Shop Until You Drop
“Retail shopping is one of the most important aspects of the Chinese travel experience,” says Derek Wong, vice president and general manager of cruise retail Asia for Starboard. “Starboard strategically selected luxury brands that represent the best in Italian and international designers. From our past experience in the market, we know what sought-after brands Chinese shoppers want, which include Bulgari, Salvatore Ferragamo, Max Mara, Tiffany & Co., Cartier, Bally, and Jaeger-LeCoultre.”
Sweetening the deal for Chinese cruisers is the fact that the items can be purchased on board tax- and duty-free. This type of high-end retail experience that Chinese travelers prefer could be the beginning of a major trend in cruises all over the globe, McDaniel says. “The importance of shopping in the Chinese market has had a bit of a trickle-down effect for other cruise markets,” she says. “While we’re not seeing the same epic scale internationally, we are seeing higher-end retail offered. The appetite appears to be increasing worldwide.”
For shoppers aboard cruises, unlimited leisure time may translate into more money spent. Unlike a mall, a retail-focused cruise ship means a days-long captive audience buoyed by social connection and one-on-one hospitality.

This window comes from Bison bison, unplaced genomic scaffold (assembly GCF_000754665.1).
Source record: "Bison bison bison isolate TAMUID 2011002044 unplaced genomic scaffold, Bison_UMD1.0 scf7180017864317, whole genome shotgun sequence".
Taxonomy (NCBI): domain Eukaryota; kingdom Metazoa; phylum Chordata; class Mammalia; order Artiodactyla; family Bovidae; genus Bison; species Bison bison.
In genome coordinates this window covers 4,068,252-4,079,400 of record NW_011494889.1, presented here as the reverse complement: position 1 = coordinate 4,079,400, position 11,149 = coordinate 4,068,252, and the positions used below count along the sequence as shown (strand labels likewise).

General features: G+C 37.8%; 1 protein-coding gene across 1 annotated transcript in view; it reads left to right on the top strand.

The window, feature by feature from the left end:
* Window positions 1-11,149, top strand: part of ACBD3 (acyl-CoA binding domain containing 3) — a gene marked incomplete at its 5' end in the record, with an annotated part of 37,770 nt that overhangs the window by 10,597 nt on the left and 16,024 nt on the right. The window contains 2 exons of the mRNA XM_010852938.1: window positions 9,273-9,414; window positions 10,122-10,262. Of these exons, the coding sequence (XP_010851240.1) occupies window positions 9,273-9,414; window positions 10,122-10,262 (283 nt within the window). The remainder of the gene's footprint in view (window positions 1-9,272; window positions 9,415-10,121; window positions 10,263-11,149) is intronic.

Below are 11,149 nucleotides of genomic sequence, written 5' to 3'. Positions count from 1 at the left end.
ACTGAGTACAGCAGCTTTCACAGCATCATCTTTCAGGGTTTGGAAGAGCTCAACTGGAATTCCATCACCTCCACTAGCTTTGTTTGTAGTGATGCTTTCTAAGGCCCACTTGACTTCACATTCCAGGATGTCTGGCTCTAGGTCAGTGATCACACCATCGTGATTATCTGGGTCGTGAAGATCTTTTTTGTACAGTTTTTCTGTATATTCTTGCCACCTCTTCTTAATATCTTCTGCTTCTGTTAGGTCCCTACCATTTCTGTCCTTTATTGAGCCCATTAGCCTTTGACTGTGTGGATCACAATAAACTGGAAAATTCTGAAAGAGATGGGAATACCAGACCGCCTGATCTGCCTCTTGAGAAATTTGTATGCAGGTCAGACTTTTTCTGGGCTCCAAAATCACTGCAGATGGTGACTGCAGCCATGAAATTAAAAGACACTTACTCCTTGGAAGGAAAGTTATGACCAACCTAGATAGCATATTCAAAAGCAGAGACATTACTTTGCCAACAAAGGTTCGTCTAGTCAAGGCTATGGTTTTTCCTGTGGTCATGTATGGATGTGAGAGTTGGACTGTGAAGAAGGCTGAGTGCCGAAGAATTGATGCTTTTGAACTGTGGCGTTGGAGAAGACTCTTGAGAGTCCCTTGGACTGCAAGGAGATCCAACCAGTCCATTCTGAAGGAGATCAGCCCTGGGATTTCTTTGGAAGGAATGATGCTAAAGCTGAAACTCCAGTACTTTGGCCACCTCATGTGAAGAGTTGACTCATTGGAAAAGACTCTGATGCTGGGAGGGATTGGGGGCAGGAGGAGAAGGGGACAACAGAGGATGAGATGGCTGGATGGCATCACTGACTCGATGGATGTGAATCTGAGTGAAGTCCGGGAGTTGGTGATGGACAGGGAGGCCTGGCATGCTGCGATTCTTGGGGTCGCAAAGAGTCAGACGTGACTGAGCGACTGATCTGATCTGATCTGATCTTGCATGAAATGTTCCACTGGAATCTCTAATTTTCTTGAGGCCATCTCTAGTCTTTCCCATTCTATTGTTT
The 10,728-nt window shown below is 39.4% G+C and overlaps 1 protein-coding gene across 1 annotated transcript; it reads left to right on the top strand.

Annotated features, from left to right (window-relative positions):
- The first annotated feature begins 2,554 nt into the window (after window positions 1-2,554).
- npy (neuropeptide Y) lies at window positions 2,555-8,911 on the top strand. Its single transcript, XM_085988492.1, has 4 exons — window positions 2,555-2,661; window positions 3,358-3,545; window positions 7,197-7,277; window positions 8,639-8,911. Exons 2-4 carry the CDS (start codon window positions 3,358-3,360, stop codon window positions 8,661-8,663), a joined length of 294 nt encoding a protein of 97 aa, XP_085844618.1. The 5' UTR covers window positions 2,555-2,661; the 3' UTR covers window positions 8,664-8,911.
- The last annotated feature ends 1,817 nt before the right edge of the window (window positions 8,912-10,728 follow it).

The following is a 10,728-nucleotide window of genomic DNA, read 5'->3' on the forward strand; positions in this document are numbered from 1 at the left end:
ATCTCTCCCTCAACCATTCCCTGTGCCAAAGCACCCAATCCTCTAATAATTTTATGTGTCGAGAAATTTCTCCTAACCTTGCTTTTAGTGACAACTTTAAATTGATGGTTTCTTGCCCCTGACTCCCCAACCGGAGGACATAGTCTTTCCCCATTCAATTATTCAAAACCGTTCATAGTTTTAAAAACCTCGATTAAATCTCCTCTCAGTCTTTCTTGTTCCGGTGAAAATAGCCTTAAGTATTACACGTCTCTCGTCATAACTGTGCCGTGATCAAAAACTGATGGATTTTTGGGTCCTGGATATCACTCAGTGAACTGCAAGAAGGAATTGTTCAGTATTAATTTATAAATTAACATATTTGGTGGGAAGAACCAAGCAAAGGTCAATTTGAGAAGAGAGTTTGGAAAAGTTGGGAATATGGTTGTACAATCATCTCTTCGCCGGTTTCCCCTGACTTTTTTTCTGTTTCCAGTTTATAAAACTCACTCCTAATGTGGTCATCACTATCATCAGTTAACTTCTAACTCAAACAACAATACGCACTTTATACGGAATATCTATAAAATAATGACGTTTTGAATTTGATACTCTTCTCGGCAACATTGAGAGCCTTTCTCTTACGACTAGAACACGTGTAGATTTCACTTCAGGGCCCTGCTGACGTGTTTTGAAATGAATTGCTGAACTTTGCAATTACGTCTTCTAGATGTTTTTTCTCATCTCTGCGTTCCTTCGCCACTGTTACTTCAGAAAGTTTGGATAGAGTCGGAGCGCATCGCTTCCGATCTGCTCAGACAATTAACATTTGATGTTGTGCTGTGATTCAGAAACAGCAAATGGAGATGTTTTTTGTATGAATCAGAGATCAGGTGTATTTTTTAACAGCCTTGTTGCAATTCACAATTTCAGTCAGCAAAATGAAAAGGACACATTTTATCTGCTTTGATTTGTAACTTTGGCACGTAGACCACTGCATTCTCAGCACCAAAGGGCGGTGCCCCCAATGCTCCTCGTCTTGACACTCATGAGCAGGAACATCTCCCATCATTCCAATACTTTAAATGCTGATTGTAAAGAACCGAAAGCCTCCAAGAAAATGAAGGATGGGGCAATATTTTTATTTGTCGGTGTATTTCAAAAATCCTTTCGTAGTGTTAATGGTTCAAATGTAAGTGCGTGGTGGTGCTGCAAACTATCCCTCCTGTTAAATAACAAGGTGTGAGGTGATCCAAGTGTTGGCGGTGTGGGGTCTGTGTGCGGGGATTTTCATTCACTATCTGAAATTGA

“Consumer insights tell us that today’s guests want a more experiential way of shopping, especially on a leisurely cruise vacation when they have more time,” Wong says. “Starboard’s unique retail experience gives them the opportunity to explore and discover both well-known global brands and unexpected ones…. The depth of the retail experience is unlike anything available on land.”
Endless Experiential Glamour
Case in point: the evening entertainment. The Bulgari Jewelry Fashion Show is a glamour-heavy event designed to express la dolce vita (or what Costa calls “an Italian dream”), where models dressed in stilettos, silks, tuxedos, and tulle gowns showcase Bulgari jewels that are for sale at the Bulgari boutique aboard the ship. Nathan J. Clarke, the associate director and choreographer for the closing ceremonies of the 2012 London Summer Olympic Games, directed the show. The spectacle is intended to function “as a tribute to femininity, grace, power, and romance” and will run once per cruise itinerary — and it’s free for Costa Venezia guests.